About Tim Kuik and BREIN: Mr. Kuik is the director of BREIN. BREIN stands for the Protection of the Rights of the Entertainment Industry of the Netherlands, and as a result, BREIN fights piracy of copyrighted works of the members of BREIN. Piracy is understood by BREIN as the unauthorised copying and distribution of copyright protected works. These works can be music, movies, games or interactive software. BREIN is not limited to any one type of works but aims to fight large scale commercial copyright piracy of all works for its members; offline (bootleg or counterfeit CD or DVD) and online (illegally uploading music) – no matter what the subject is.

INDICARE: Mr. Kuik, when were you concerned with Digital Rights Management (DRM) for the first time?

T. Kuik: From the 1980’s on, I have been concerned with DRM as a copyright expert for filmstudios. That was before BREIN existed (BREIN was established in 1998). A case I was involved in concerned the protection of pay-TV smartcard technology in Ireland. The smartcard was hacked and the problem was that if you reveal how the smartcards works in a civil or criminal law suit, you give away the blueprint and the security of the smartcard becomes worthless. There was a clear need for sui generis legislation prohibiting circumvention of the technological protection device, the smartcard, without giving away how the technology works. This legislation needed to prohibit not only circumvention but also distribution of circumvention devices. With the current legislation on the circumvention of TPMs, this sui generis legislation has been realised.

This issue also plays an important role for DRM systems relying on TPM. These can be hacked, see for example the DeCSS case some years ago. (This programme is capable of decrypting content on a DVD that has been encrypted by using the Content Scrambling System). From the 1980’s on, I promoted the use of DRM systems but it took a lot of development to make them acceptable for consumers, because they were either cumbersome and expensive or cheap but easy to hack.

INDICARE: What is your general view of DRM?

T. Kuik: In the view of BREIN, copyright owners should have the possibility to decide themselves how they want to exploit their work. Do they wish to exploit the work on the Internet or not? If they want to use digital exploitation on the Internet, they should have the possibility to either use a DRM system (and as a consequence to decide under which conditions they want to license the content) or to make available free downloads from their websites.

A DRM system can be protected by TPM. As you know, circumvention of TPM and distribution of circumvention devices is not allowed by the articles 29a Dutch Copyright Act and 19 Dutch Performers and Phonograms Act. So if copyright owners do decide to use TPM, and someone circumvents this protection measure, or someone distributes circumvention devices for a commercial purpose, BREIN takes action and sues the alleged infringer.

I think that when people talk in general about the definition of DRM, a distinction can be made. On the one hand there is simple DRM which aims at copy protection, and on the other hand there is more detailed DRM which uses watermarking or fingerprinting to distinguish individual works and/or makes it possible to charge for individual use.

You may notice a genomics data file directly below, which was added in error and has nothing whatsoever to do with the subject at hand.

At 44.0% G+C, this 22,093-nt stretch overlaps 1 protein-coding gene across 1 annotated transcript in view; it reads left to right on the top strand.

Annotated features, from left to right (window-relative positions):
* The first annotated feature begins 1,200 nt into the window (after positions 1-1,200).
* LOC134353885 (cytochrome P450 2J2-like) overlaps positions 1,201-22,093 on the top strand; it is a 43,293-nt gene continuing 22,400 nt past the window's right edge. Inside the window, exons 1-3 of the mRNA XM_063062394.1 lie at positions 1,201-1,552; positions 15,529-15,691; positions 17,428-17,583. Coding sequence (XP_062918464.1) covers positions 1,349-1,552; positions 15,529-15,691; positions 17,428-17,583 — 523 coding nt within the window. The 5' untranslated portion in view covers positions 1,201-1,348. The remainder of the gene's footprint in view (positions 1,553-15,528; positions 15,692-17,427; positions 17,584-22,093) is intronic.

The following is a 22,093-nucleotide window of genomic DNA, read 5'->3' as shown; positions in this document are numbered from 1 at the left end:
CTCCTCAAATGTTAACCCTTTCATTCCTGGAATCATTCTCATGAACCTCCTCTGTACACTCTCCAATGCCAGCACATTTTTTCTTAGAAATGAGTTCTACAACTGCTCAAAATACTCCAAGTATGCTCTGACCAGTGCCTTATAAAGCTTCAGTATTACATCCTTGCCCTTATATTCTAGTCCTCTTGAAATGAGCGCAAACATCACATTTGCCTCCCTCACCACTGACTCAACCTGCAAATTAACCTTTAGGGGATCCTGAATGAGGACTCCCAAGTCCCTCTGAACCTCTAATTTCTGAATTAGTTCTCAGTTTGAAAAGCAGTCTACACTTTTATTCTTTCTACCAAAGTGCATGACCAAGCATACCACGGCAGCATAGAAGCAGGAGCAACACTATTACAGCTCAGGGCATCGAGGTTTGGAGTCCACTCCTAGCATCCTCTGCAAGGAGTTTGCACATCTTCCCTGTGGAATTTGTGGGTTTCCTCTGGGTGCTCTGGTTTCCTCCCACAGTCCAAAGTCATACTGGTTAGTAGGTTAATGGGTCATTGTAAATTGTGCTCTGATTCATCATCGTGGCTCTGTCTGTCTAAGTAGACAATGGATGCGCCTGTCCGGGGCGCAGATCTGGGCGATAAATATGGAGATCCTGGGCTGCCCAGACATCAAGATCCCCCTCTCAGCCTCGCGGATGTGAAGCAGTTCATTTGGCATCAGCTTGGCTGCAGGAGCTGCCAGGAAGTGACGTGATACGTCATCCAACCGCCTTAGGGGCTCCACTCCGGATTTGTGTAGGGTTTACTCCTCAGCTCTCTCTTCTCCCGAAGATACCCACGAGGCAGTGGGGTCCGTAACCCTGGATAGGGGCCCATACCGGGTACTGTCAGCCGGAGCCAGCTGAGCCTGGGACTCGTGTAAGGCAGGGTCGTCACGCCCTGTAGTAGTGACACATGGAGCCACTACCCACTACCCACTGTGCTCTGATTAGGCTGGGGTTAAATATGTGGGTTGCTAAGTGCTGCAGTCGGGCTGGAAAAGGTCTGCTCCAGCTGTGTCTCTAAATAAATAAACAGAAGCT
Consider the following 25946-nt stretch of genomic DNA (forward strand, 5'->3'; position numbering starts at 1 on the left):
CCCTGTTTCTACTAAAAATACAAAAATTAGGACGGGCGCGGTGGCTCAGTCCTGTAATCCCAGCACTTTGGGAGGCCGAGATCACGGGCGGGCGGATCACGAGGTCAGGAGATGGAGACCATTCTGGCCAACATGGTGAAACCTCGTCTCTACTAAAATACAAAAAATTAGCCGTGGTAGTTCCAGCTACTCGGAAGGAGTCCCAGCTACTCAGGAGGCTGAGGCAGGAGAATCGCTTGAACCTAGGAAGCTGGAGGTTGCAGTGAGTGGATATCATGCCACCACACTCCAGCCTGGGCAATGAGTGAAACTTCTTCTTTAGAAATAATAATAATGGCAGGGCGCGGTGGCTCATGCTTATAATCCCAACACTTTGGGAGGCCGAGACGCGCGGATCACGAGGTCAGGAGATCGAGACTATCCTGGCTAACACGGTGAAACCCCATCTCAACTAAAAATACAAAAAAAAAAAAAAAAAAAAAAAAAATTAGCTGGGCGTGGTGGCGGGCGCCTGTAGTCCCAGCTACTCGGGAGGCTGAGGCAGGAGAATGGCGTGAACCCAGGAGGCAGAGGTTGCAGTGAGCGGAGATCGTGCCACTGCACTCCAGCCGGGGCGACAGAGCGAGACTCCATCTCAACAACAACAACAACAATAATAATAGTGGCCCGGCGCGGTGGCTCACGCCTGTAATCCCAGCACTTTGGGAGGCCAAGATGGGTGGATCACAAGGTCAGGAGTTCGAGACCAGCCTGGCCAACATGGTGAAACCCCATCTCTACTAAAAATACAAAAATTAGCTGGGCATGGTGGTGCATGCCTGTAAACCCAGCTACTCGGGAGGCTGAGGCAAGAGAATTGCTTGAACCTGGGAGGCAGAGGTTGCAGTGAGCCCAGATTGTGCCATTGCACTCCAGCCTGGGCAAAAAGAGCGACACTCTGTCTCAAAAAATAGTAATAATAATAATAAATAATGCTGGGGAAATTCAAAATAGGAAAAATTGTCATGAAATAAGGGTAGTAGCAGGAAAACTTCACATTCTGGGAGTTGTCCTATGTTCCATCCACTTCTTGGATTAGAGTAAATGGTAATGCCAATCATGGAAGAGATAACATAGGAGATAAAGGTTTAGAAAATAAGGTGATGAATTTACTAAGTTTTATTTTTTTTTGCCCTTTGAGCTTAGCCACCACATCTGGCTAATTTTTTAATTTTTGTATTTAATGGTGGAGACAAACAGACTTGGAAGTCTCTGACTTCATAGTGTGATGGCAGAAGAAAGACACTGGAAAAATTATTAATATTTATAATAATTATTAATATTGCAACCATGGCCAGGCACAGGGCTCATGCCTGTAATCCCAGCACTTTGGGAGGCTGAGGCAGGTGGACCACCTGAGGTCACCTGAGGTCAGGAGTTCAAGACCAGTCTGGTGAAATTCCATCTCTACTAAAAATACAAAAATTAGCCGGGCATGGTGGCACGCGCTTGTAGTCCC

When talking about download services such as Apple’s iTunes, an issue that will become much more important in the future is the interoperability of services. When services become interoperable, this is likely to lead to a greater acceptance rate of DRM systems by consumers. In my view, what is also important for consumers is transparency. When copyright owners do decide to protect their CD in a way that consumers cannot make a private copy of the CD any more, this should be stated on the CD. If it would not be stated on the CD, this would not be fair to consumers because they are used to being able to make a private copy.

INDICARE: The articles 29a and 19 already mentioned became effective in 2004. Have these articles already formed the basis of a prosecution initiated by BREIN in the Netherlands?

T. Kuik: Interestingly enough, on 21 July 2005 the District Court in Rotterdam gave his judgement on the first case initiated by BREIN involving the commercial distribution of circumvention devices. BREIN obtained an injunction against the company Teledirekt which distributed circumvention devices that have been ruled unlawful in the United States. The case concerned the programs DVD X copy Gold, DVD X copy Platinum and DVD Xpress. With these programs it is possible to circumvent the CSS on a DVD. It was advertised by Teledirekt in their brochure that this programme "is the most effective programme to make a copy of a DVD" and "it is able to handle all kinds of protection on DVDs". Moreover, Teledirekt's direct mail mentioned "Copy also protected DVD movies. Circumvents all protection measures". Teledirekt suggested that it should be possible to make a back up copy for consumers of DVDs and that their programme DVD X copy would enable this. The judge ruled though that the programme can be considered as a circumvention device and distribution of those devices is not allowed on the grounds of 29a of the Dutch Copyright Act.

INDICARE: This case concerned the distribution of circumvention devices. Are there also lawsuits expected on the circumvention of TPM?